The United States imported 187,000 bbl/d of Brazilian crude oil in 2012 and has been Brazil's largest crude oil export destination for the past decade.
According to the ANP, Brazil exported nearly 550,000 bbl/d of crude oil in 2012. The United States imported 187,000 bbl/d in 2012 and has been Brazil's largest crude oil export destination for the past decade. According to customs data, China was the second largest customer, at over 121,000 bbl/d, followed by India at over 91,000 bbl/d in 2012.
In 2011, Brazil's liquid fuels consumption surpassed its liquid fuels production for the first time since 2007. Brazil's economy grew rapidly in 2011, driving up fuel demand. At the same time, reduced ethanol production and rising ethanol prices caused Brazil to import additional supplies of refined products from the United States. EIA projects that consumption will continue to be greater than production up through 2014. According to the ANP, Brazil imported nearly 470,000 bbl/d of refined product in 2012 of which 166,000 bbl/d came from the United States. Brazil's imports of product from the United States rose 6% from the previous year and increased 219% compared with the level five years earlier. According to customs data, Argentina was the number one exporter of products to Brazil in 2012, followed by the United States and Algeria.
According to OGJ, Brazil has 1.9 million bbl/d of crude oil refining capacity spread amongt 13 refineries. Petrobras operates 11 facilities, the largest being the 360,000-bbl/d Paulinia refinery in Sao Paulo. The refining in Brazil is relatively simple, so the country must export some of its heavy crude oil production and import light crude oil. With domestic demand growing, Brazil's refineries are currently operating at full capacity.
Petrobras plans to increase its Brazilian refining capacity to more than 3.2 million bbl/d by 2020 to meet burgeoning domestic demand. Under the company's 2013-2017 business plan, Petrobras will build five additional refineries to meet this goal. Notable among these facilities is the Abreu e Lima refinery, a 230,000-bbl/d joint-venture with Petroleos de Venezuela (PdVSA) due to come online in 2014 pending PdVSA's ability to meet their component of the financing arrangement. The facility will be designed to process heavy Venezuelan and Brazilian crude oil.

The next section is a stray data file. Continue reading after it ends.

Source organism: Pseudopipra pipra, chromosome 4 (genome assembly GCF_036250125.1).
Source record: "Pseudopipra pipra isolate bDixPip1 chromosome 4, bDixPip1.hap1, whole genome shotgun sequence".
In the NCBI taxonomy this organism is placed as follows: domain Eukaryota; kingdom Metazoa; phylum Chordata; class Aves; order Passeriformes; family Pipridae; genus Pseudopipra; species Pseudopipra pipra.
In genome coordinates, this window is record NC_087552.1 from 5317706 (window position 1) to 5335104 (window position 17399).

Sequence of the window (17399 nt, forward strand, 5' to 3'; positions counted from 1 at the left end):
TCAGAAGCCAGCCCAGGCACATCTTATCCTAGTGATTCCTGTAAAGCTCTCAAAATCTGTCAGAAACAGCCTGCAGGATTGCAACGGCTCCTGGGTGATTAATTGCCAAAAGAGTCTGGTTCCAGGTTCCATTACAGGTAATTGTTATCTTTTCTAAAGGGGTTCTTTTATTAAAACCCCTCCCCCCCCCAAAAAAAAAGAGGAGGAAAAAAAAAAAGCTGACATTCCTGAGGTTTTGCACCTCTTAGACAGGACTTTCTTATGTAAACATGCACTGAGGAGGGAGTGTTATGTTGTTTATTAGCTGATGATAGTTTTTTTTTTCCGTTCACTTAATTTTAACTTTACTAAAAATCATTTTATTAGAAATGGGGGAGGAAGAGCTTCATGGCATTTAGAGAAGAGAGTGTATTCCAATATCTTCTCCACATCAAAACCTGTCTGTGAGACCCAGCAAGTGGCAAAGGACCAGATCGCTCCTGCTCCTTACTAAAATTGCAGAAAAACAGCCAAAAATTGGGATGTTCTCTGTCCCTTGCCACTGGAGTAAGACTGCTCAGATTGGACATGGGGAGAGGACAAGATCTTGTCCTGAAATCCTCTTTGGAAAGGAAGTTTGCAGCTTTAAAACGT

In an effort to address the country's dependence on oil imports and surplus of sugar cane, the government implemented policies to encourage ethanol production and consumption beginning in the 1970s.
Today, Brazil is the second largest producer and consumer of ethanol in the world after the United States. According to the ANP, in 2012, Brazil produced 405,000 bbl/d of ethanol, matching the declined 2011 levels. A combination of high world sugar prices, a poor sugar cane harvest, and underinvestment resulted in a precipitous decline in ethanol production in 2011. This shortage forced Brazil to import corn ethanol from the United States.
The Brazilian government has taken measures to prevent future ethanol supply shortages and increase government involvement in the sector. In May 2013, the government raised the blend requirement in gasoline back to 25%. Most of Brazil's cars are capable of running on pure ethanol or gasoline that is blended with 20% to 25% ethanol by volume. It also brought regulation of the ethanol sector under the jurisdiction of the ANP and announced plans to expand Petrobras' presence in the ethanol market. In the medium term, Brazil plans to export ethanol to the United States, which recently removed tariffs on Brazilian sugar cane ethanol.
The world's largest oil discoveries in recent years have come from Brazil's offshore, pre-salt basins.
Pre-salt oil is generally characterized as oil reserves situated exceptionally deep under thick layers of rock and salt and requiring substantial investment to extract. A consortium of Petrobras, BG Group, and Petrogal discovered the Tupi field in 2007, which contains substantial reserves in a pre-salt zone 18,000 feet below the ocean surface under a thick layer of salt. Following Tupi, many pre-salt finds were announced in the Santos Basin, such as Iracema, Carioca, Iara, Libra, Franco and Guara. Additional pre-salt discoveries were also announced in the Campos and Espirito Santo Basins. Estimates for the total pre-salt resources vary. Some analysts place total extent of pre-salt recoverable oil and natural gas reserves at more than 50 billion barrels of oil equivalent (boe).
In December, 2010 Petrobras submitted a declaration of commerciality to the ANP for the Tupi and Iracema fields, which renamed the fields Lula and Cernambi, respectively. The total recoverable reserve estimate for these fields is 8.3 billon boe (6.5 billion boe for Lula and 1.8 billion for Cernambi). In January, 2011, Petrobras declared the Sapinhoa (formerly Guara) field to be commercial, with a recoverable reserve estimate of 1.1 billion boe.